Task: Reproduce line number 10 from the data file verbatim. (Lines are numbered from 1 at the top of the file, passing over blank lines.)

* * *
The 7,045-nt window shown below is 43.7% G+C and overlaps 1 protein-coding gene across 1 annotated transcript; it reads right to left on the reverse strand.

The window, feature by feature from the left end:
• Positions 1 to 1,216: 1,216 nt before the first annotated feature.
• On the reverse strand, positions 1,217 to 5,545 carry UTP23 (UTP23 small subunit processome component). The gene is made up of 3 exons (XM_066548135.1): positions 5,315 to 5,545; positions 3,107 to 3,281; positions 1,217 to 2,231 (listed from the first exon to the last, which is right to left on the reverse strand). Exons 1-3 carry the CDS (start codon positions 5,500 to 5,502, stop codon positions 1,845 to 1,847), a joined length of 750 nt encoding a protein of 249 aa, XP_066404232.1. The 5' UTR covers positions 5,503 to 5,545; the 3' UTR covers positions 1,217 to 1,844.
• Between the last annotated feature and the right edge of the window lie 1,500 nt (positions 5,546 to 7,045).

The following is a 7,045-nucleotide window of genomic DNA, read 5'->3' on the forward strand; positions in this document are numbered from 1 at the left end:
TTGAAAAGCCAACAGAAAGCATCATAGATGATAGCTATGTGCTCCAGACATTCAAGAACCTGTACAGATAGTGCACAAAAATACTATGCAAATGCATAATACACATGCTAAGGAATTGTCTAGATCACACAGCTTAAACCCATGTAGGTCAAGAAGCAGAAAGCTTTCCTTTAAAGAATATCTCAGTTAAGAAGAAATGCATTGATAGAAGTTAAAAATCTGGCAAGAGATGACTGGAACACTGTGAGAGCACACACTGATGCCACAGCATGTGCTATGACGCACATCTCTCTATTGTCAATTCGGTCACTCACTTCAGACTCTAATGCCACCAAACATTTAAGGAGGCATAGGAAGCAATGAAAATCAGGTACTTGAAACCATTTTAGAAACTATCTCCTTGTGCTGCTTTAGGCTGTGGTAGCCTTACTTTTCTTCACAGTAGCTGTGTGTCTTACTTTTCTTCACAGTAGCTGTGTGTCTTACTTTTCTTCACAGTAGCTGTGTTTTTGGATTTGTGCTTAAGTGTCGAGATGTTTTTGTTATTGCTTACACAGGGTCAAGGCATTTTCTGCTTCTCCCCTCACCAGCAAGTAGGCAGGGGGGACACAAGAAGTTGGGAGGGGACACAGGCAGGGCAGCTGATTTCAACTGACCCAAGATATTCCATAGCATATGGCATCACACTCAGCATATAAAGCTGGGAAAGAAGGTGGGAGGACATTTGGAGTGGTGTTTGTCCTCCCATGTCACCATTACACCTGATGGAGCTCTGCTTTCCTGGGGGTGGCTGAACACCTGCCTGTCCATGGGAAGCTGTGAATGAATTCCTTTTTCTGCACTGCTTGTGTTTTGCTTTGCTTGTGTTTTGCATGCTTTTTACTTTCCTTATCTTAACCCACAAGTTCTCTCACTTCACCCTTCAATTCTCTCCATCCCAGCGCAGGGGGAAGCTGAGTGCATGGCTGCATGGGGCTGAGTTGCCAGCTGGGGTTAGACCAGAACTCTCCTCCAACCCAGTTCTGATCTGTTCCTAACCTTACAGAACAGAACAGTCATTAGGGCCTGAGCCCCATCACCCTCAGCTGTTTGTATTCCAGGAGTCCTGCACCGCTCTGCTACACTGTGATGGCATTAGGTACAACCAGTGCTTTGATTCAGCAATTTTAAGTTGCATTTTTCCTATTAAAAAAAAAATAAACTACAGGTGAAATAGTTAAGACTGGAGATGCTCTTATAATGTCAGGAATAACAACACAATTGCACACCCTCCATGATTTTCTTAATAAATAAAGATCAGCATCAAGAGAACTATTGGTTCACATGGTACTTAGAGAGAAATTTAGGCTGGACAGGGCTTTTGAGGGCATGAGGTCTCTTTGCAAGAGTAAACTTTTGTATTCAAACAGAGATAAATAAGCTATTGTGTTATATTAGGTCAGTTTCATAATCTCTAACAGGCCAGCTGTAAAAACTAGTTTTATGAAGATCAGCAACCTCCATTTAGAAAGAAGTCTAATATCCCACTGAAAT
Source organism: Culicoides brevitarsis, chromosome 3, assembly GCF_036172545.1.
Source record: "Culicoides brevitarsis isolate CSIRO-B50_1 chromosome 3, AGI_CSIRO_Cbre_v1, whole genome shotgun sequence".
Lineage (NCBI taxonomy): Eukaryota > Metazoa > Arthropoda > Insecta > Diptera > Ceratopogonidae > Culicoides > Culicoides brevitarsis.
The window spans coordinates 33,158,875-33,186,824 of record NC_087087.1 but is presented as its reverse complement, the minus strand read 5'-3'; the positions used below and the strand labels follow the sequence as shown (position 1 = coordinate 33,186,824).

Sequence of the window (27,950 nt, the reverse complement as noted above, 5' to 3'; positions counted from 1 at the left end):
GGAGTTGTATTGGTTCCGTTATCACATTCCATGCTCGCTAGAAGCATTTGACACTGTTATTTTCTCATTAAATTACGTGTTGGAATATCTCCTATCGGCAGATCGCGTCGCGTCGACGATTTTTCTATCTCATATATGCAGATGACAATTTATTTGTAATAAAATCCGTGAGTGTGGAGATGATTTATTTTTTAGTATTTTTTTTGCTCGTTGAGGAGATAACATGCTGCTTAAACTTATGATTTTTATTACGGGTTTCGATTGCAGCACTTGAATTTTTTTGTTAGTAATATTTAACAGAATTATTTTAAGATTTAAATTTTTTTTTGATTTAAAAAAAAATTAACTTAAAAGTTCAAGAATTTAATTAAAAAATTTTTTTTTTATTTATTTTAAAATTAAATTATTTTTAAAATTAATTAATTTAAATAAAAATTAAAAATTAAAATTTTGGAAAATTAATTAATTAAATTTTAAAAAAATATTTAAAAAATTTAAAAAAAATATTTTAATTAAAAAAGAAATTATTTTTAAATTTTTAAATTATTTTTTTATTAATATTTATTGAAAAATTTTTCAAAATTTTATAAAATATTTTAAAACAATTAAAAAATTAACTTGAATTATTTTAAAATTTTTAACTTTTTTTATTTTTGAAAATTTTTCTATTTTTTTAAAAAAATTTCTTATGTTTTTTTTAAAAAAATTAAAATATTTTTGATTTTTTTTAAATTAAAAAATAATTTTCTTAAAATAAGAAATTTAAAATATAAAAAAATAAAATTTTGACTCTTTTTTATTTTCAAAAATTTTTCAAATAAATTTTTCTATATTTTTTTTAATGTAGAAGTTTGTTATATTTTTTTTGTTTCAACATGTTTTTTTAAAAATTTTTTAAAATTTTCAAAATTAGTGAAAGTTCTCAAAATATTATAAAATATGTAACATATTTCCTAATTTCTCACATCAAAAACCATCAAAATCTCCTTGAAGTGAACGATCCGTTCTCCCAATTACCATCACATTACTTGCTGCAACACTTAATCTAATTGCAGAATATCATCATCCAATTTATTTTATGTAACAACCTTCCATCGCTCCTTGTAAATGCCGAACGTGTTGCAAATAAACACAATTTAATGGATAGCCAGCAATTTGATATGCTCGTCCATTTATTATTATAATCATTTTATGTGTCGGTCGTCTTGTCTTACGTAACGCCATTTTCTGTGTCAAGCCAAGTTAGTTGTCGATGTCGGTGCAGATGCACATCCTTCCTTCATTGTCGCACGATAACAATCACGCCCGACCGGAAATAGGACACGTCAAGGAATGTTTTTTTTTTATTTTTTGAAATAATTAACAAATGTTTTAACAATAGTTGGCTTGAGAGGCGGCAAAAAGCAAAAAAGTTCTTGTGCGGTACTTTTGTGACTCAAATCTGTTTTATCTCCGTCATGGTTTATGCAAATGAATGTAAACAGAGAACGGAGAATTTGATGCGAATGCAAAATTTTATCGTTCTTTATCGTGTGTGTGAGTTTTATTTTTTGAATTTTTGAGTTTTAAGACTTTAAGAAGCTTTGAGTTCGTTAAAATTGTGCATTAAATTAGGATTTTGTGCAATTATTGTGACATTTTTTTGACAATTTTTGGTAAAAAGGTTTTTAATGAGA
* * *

Lineage (NCBI taxonomy): Eukaryota > Metazoa > Arthropoda > Insecta > Diptera > Ceratopogonidae > Culicoides > Culicoides brevitarsis.